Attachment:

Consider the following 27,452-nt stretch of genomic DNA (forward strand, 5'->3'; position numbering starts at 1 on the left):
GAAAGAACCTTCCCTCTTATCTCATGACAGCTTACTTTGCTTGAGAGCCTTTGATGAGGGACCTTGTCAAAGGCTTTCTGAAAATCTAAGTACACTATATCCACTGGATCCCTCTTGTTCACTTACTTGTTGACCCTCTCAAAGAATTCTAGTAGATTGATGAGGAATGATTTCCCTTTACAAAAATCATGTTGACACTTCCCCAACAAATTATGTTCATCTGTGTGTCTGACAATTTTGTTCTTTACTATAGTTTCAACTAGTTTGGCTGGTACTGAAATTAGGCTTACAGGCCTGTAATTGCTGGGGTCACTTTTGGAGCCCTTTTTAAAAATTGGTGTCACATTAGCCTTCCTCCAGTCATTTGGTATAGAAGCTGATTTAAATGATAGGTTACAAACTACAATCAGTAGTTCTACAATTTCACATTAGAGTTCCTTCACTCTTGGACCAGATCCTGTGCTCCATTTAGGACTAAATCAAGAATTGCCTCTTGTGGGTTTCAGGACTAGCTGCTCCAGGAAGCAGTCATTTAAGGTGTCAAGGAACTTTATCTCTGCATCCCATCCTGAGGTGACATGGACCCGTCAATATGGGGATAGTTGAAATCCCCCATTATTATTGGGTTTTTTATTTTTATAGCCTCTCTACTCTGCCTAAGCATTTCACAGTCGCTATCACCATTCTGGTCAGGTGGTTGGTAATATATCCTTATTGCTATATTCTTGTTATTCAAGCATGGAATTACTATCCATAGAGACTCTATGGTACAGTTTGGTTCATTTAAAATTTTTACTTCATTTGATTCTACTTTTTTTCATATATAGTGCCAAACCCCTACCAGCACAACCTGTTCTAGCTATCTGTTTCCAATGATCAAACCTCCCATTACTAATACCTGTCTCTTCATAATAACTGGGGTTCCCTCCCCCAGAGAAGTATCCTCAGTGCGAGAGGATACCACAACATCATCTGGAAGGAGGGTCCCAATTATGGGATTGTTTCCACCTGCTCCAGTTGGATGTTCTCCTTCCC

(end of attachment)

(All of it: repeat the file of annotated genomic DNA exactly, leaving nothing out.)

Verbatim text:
Consider the following 27,452-nt stretch of genomic DNA (forward strand, 5'->3'; position numbering starts at 1 on the left):
GAAAGAACCTTCCCTCTTATCTCATGACAGCTTACTTTGCTTGAGAGCCTTTGATGAGGGACCTTGTCAAAGGCTTTCTGAAAATCTAAGTACACTATATCCACTGGATCCCTCTTGTTCACTTACTTGTTGACCCTCTCAAAGAATTCTAGTAGATTGATGAGGAATGATTTCCCTTTACAAAAATCATGTTGACACTTCCCCAACAAATTATGTTCATCTGTGTGTCTGACAATTTTGTTCTTTACTATAGTTTCAACTAGTTTGGCTGGTACTGAAATTAGGCTTACAGGCCTGTAATTGCTGGGGTCACTTTTGGAGCCCTTTTTAAAAATTGGTGTCACATTAGCCTTCCTCCAGTCATTTGGTATAGAAGCTGATTTAAATGATAGGTTACAAACTACAATCAGTAGTTCTACAATTTCACATTAGAGTTCCTTCACTCTTGGACCAGATCCTGTGCTCCATTTAGGACTAAATCAAGAATTGCCTCTTGTGGGTTTCAGGACTAGCTGCTCCAGGAAGCAGTCATTTAAGGTGTCAAGGAACTTTATCTCTGCATCCCATCCTGAGGTGACATGGACCCGTCAATATGGGGATAGTTGAAATCCCCCATTATTATTGGGTTTTTTATTTTTATAGCCTCTCTACTCTGCCTAAGCATTTCACAGTCGCTATCACCATTCTGGTCAGGTGGTTGGTAATATATCCTTATTGCTATATTCTTGTTATTCAAGCATGGAATTACTATCCATAGAGACTCTATGGTACAGTTTGGTTCATTTAAAATTTTTACTTCATTTGATTCTACTTTTTTTCATATATAGTGCCAAACCCCTACCAGCACAACCTGTTCTAGCTATCTGTTTCCAATGATCAAACCTCCCATTACTAATACCTGTCTCTTCATAATAACTGGGGTTCCCTCCCCCAGAGAAGTATCCTCAGTGCGAGAGGATACCACAACATCATCTGGAAGGAGGGTCCCAATTATGGGATTGTTTCCACCTGCTCCAGTTGGATGTTCTCCTTCCC